Nearly half the world’s population – more than 3 billion people – is under the age of 25. This enormous cohort of young people represents tremendous hope and potential, as the vanguard of future societies from Boston to Bujumbura. At the same time, adolescents and young people have particular health needs, which distinguish them in significant ways from both children and adults. After months of negotiations, the final political declaration approved by the UN last week recognized this fact – though barely.
Adolescence is a vulnerable period which places its members at risk of forming and solidifying behaviors that can influence them for the rest of their lives. While the global health community has long been aware that the initiation of sexual activity that often comes during adolescence can pose risks to health, the commencement of other activities at this time, such as drinking, smoking and engaging in poor eating habits - is less frequently discussed. These behaviors place youth at great risk for acquiring non-communicable diseases (NCDs).
But while it’s critical to acknowledge these facts, it is just as important to view adolescents and youth in an affirmative way. Young people are the future, and they should be empowered to make healthy decisions for themselves and their communities. This perspective requires a change in mindset - away from seeing youth as associated only with problems and challenges, such as violence, criminal activity, drug abuse and unprotected sex – and toward seeing them as key allies who can lead us toward a healthier future. It requires giving young people the information they need to make healthy decisions, and supporting changes in social norms that will allow them to do so.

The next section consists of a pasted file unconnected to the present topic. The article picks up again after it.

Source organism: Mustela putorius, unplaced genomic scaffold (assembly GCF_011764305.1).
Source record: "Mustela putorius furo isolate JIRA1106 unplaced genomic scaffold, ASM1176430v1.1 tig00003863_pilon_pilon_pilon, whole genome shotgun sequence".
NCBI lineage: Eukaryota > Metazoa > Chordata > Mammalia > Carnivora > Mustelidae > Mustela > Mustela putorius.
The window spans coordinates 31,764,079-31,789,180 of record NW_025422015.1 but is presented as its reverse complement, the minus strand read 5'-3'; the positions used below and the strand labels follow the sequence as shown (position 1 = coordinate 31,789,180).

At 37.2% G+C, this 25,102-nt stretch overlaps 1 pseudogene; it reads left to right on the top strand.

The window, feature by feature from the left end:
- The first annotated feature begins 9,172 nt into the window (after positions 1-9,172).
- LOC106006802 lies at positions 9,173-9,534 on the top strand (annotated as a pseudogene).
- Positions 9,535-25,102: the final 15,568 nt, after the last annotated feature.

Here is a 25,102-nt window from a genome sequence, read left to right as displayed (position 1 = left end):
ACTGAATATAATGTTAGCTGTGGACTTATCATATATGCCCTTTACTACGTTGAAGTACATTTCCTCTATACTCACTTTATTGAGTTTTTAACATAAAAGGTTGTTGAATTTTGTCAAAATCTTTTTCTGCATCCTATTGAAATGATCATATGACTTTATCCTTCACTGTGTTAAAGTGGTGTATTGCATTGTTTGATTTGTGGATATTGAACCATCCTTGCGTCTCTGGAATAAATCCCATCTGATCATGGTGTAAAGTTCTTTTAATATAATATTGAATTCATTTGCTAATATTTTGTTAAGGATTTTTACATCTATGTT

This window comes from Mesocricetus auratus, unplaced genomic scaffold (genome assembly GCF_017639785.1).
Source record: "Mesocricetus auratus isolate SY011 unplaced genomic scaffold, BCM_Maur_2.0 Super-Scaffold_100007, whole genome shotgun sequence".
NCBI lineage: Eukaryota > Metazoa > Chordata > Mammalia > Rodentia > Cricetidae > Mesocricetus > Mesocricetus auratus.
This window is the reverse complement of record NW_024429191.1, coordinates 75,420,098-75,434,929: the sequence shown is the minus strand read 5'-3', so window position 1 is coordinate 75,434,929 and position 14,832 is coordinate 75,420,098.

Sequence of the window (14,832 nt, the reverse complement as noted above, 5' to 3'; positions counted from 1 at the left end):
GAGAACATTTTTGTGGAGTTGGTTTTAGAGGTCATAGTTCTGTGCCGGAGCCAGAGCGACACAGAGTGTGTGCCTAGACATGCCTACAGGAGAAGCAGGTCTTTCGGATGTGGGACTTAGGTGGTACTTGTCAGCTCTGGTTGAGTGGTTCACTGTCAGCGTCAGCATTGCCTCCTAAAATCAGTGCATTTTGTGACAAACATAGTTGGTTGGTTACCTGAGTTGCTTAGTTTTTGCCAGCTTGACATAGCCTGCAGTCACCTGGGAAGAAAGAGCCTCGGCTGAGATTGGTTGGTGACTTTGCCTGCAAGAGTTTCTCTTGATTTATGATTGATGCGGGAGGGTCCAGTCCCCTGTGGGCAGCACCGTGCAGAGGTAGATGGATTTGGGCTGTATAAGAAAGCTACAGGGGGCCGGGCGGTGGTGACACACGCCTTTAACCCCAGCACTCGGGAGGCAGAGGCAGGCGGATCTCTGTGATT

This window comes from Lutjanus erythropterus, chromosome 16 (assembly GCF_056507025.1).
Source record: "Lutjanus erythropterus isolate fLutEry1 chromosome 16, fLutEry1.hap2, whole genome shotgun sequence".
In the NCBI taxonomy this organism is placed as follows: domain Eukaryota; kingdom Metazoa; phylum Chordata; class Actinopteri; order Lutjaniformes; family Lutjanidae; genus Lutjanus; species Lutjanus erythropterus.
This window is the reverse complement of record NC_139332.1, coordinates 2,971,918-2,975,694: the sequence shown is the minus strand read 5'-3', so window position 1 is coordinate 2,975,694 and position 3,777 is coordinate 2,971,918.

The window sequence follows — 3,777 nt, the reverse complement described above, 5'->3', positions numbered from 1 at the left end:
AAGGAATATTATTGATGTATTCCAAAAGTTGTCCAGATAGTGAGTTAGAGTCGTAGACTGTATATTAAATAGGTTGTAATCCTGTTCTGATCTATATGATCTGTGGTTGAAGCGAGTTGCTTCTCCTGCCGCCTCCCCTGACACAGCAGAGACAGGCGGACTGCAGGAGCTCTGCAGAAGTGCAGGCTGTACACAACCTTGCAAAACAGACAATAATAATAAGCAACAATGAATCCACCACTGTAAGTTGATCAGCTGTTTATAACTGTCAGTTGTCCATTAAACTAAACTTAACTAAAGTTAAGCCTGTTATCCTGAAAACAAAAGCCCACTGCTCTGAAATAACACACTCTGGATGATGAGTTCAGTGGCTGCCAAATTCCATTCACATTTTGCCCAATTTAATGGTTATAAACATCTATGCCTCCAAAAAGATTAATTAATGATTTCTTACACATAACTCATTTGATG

Adolescence represents an opportunity to stop the growing global scourge of NCDs; a time to “get it right.” Imagine a society where teens don’t smoke, consume soda on a daily basis, or hang out at fast food establishments. What if all adolescents walked vigorously for 30 minutes every day, and if adolescent girls were empowered to take informed decisions about their health? Such a society would immediately begin turning the tide of NCDs.
As we build on the momentum generated by last week’s UN High Level Meeting on NCDs, let’s work to break the cycle. Let’s work with adolescents, including adolescent girls, to create a healthier world for us all.